For 30 years, the Moskva Pool (i.e., Moscow Pool) was the largest open air swimming pool in the world. Originally the foundation for the Cathedral of Christ the Savior, the church was demolished to make way for the Palace of Soviets. That palace was never built. Construction began in 1938 and was abandoned three years later when the steel for the project was instead used for war material during World War II. The foundation was then made into a swimming pool.
Without a building, a foundation has little purpose. And certainly, a foundation is usually not even built without plans for a building to be built on top of it. In a spiritual sense, however, foundations are built all too often without anything being built on top of them.
For a Christian, the only true foundation is Christ, and the life of a Christian exists as God’s building. At some point, the foundation of Christ was created in the life of a Christian. The process of sanctification (i.e., holiness or being set apart) hopefully then takes place, and a building that will survive the fire is built (1 Corinthians 3:9-15).
This process of sanctification serves as the building process that takes place over a Christian’s life. But what if that process never takes place? What if the foundation remains but is never used for its intended purpose? As with the Moskva Pool, the foundation will have to settle for less than what it was meant to be rather than for fulfilling its intended purpose.
As Christians, we don’t have to settle. Through the process of living the Christian life and by allowing the Holy Spirit to work in us to conform us to the image of Christ, Christians can build upon the foundation that is Christ. The following exist as crucial aspects of that process.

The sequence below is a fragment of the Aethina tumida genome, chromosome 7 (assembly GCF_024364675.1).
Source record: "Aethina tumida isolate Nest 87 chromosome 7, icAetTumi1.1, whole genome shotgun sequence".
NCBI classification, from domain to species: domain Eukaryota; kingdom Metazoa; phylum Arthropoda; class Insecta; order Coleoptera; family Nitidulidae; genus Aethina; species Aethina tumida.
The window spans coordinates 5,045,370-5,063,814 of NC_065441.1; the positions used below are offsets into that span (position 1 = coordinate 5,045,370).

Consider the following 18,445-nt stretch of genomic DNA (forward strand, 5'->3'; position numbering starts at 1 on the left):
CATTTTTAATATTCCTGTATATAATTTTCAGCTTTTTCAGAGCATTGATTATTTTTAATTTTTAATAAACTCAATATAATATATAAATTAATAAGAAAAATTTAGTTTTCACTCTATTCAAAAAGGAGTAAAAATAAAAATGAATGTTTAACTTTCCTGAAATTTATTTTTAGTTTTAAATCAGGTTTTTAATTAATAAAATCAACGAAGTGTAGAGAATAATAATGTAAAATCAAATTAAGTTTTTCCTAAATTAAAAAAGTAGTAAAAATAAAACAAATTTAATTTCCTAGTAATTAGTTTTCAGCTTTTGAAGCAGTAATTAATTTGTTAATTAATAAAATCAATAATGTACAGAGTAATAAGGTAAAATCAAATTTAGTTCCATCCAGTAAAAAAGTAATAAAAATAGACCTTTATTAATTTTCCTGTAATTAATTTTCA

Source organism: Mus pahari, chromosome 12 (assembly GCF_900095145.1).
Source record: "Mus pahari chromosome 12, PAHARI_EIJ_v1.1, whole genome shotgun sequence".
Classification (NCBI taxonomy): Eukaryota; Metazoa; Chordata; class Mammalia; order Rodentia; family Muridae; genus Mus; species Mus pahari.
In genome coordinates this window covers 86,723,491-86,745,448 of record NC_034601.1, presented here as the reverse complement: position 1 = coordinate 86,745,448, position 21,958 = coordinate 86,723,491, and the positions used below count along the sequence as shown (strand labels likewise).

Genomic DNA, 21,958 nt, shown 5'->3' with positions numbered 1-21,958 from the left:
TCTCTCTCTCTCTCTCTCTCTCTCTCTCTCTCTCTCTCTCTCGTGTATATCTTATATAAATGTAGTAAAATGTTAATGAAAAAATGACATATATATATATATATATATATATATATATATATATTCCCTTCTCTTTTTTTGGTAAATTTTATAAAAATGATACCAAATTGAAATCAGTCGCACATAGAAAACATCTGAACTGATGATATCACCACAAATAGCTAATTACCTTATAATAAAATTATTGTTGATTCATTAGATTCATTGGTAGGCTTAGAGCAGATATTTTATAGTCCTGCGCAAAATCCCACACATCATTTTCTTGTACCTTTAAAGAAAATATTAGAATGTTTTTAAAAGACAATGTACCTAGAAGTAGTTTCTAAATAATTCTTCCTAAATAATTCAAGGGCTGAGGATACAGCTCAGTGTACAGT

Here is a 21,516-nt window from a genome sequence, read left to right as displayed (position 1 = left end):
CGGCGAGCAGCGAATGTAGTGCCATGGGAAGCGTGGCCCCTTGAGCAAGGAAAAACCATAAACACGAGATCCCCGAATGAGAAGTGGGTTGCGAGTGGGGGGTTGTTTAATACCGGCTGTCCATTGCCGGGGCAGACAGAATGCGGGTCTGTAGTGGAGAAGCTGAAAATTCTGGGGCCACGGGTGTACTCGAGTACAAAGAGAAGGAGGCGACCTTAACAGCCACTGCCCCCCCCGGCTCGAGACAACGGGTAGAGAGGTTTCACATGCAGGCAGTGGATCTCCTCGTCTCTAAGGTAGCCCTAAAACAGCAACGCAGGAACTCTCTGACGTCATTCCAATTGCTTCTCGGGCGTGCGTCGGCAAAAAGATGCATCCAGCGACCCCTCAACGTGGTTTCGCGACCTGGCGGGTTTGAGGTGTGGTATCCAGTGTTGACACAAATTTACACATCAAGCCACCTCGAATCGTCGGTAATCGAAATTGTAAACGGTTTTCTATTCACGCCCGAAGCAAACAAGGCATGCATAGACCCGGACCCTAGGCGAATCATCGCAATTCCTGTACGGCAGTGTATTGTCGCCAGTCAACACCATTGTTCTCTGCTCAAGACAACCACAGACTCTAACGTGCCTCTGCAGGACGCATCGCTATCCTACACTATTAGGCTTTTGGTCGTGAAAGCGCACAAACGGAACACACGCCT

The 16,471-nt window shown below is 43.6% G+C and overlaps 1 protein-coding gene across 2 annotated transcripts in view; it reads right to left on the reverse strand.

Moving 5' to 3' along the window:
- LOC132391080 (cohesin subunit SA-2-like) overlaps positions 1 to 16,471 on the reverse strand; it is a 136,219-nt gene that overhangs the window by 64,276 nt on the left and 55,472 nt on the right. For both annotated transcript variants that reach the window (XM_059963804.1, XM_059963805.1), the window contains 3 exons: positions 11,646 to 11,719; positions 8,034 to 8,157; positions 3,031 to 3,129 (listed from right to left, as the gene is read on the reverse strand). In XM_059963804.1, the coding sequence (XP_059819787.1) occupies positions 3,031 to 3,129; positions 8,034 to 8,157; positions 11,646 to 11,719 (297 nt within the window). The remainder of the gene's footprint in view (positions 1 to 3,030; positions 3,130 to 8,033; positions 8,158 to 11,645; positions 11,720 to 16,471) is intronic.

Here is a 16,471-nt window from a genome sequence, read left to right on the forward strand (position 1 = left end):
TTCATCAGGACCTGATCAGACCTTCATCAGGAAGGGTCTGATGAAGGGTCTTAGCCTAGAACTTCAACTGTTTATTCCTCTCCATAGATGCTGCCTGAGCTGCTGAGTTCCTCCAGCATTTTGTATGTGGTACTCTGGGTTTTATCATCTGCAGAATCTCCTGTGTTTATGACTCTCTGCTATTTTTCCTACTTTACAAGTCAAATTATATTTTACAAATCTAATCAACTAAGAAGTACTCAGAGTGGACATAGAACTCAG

- Be willing to be pruned. The Word of God prunes in order to prepare Christians to bear fruit. Likewise, life’s circumstances lead to additional pruning that allows for the process toward perfection to continue. Be teachable and willing to change.
- Understand that there’s always more. Even when a building is complete, there’s always maintenance needing done. There’s always cleaning that needs to happen. As a Christian continually spends time with God, the light gets brighter to allow cobwebs and dust to become obvious even in the deepest and hidden corners. Stay open to correction.
- Focus on the top priority. A building is usually built for a very specific purpose. Likewise, a Christian exists for relationship with Jesus. As we focus there, we remain joined to our Heavenly Father (John 15:1-6). Remember that your focus determines your reality.
For the Christian, sanctification comes through living a life of excellence. In practical terms, this means gradually increasing in the fruits of the Spirit (Galatians 5:22-23). This lifelong commitment comes as we walk daily in obedience to Christ. This process of sanctification exists in a progressive sense in that we increase in holiness as we conform to the will of God.
Not sure where to start?
Consider Paul’s advice in 1 Thessalonians 3:11-12. He recommends living a quiet life, minding your own business and working with your hands. Doing so sets a good example for others as well as creates a life that “lacks nothing.”
A quiet life, one absent of focus on constant drama, earns respect and opens doors for sharing Jesus. Such a life allows Christians to live out the sanctification process in a way that encourages others to build on the foundation that already exists and to ensure they fulfill their purposes rather than just settling for anything less.
The best time to build on the foundation is now. Learn from the past and move forward. While the Moskva Pool remained a foundation that missed its purpose for 30 years, the Cathedral of Christ the Savior was eventually reconstructed, thus returning the foundation to its original purpose. Christians don’t have settle for where they are with building materials being used for other purposes. Returning to Christ is always an option.